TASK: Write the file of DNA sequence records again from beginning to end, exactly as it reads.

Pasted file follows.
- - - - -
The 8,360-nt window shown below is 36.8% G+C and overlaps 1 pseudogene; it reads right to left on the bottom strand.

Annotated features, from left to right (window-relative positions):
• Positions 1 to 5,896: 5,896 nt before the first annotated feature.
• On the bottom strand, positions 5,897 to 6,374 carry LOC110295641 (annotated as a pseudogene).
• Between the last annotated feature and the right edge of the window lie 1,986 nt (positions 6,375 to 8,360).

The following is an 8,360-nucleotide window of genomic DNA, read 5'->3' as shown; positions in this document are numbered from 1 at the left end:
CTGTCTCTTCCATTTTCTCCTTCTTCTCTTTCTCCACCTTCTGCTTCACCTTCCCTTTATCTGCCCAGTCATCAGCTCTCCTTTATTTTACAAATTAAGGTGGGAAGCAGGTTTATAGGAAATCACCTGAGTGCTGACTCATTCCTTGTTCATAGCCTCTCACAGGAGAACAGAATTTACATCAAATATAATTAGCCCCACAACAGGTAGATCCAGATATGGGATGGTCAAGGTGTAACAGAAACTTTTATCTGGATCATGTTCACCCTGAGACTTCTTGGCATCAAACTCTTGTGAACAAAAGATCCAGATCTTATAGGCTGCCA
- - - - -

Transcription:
The 8,360-nt window shown below is 36.8% G+C and overlaps 1 pseudogene; it reads right to left on the bottom strand.

Annotated features, from left to right (window-relative positions):
• Positions 1 to 5,896: 5,896 nt before the first annotated feature.
• On the bottom strand, positions 5,897 to 6,374 carry LOC110295641 (annotated as a pseudogene).
• Between the last annotated feature and the right edge of the window lie 1,986 nt (positions 6,375 to 8,360).

The following is an 8,360-nucleotide window of genomic DNA, read 5'->3' as shown; positions in this document are numbered from 1 at the left end:
CTGTCTCTTCCATTTTCTCCTTCTTCTCTTTCTCCACCTTCTGCTTCACCTTCCCTTTATCTGCCCAGTCATCAGCTCTCCTTTATTTTACAAATTAAGGTGGGAAGCAGGTTTATAGGAAATCACCTGAGTGCTGACTCATTCCTTGTTCATAGCCTCTCACAGGAGAACAGAATTTACATCAAATATAATTAGCCCCACAACAGGTAGATCCAGATATGGGATGGTCAAGGTGTAACAGAAACTTTTATCTGGATCATGTTCACCCTGAGACTTCTTGGCATCAAACTCTTGTGAACAAAAGATCCAGATCTTATAGGCTGCCA